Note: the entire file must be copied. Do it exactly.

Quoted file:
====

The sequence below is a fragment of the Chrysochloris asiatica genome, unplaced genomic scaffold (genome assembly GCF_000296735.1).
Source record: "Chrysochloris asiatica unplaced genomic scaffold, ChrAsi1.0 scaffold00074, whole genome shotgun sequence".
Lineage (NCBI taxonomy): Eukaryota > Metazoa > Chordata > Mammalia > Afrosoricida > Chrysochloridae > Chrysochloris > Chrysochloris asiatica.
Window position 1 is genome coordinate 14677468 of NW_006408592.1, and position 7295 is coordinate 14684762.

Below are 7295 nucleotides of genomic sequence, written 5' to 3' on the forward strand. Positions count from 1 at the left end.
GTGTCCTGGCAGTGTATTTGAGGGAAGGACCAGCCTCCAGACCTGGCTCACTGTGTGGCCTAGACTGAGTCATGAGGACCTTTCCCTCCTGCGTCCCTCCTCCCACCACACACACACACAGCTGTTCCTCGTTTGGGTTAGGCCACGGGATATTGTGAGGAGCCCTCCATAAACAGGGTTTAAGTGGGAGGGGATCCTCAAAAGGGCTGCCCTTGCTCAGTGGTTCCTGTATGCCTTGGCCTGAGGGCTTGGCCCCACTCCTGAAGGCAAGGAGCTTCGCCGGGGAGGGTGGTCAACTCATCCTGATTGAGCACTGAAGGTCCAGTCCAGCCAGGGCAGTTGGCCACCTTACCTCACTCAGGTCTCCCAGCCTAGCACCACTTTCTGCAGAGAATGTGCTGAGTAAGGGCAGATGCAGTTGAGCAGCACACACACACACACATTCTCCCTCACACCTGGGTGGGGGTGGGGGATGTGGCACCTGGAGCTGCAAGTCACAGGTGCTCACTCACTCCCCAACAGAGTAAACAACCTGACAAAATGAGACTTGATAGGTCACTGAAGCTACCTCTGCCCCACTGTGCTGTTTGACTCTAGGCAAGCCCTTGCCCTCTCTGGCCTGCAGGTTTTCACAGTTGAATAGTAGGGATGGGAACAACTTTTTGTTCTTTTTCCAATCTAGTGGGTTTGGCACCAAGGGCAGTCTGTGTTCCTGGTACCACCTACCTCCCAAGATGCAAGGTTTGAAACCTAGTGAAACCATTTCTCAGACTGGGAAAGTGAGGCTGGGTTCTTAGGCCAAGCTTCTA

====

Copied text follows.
The sequence below is a fragment of the Chrysochloris asiatica genome, unplaced genomic scaffold (genome assembly GCF_000296735.1).
Source record: "Chrysochloris asiatica unplaced genomic scaffold, ChrAsi1.0 scaffold00074, whole genome shotgun sequence".
Lineage (NCBI taxonomy): Eukaryota > Metazoa > Chordata > Mammalia > Afrosoricida > Chrysochloridae > Chrysochloris > Chrysochloris asiatica.
Window position 1 is genome coordinate 14677468 of NW_006408592.1, and position 7295 is coordinate 14684762.

Below are 7295 nucleotides of genomic sequence, written 5' to 3' on the forward strand. Positions count from 1 at the left end.
GTGTCCTGGCAGTGTATTTGAGGGAAGGACCAGCCTCCAGACCTGGCTCACTGTGTGGCCTAGACTGAGTCATGAGGACCTTTCCCTCCTGCGTCCCTCCTCCCACCACACACACACACAGCTGTTCCTCGTTTGGGTTAGGCCACGGGATATTGTGAGGAGCCCTCCATAAACAGGGTTTAAGTGGGAGGGGATCCTCAAAAGGGCTGCCCTTGCTCAGTGGTTCCTGTATGCCTTGGCCTGAGGGCTTGGCCCCACTCCTGAAGGCAAGGAGCTTCGCCGGGGAGGGTGGTCAACTCATCCTGATTGAGCACTGAAGGTCCAGTCCAGCCAGGGCAGTTGGCCACCTTACCTCACTCAGGTCTCCCAGCCTAGCACCACTTTCTGCAGAGAATGTGCTGAGTAAGGGCAGATGCAGTTGAGCAGCACACACACACACACATTCTCCCTCACACCTGGGTGGGGGTGGGGGATGTGGCACCTGGAGCTGCAAGTCACAGGTGCTCACTCACTCCCCAACAGAGTAAACAACCTGACAAAATGAGACTTGATAGGTCACTGAAGCTACCTCTGCCCCACTGTGCTGTTTGACTCTAGGCAAGCCCTTGCCCTCTCTGGCCTGCAGGTTTTCACAGTTGAATAGTAGGGATGGGAACAACTTTTTGTTCTTTTTCCAATCTAGTGGGTTTGGCACCAAGGGCAGTCTGTGTTCCTGGTACCACCTACCTCCCAAGATGCAAGGTTTGAAACCTAGTGAAACCATTTCTCAGACTGGGAAAGTGAGGCTGGGTTCTTAGGCCAAGCTTCTA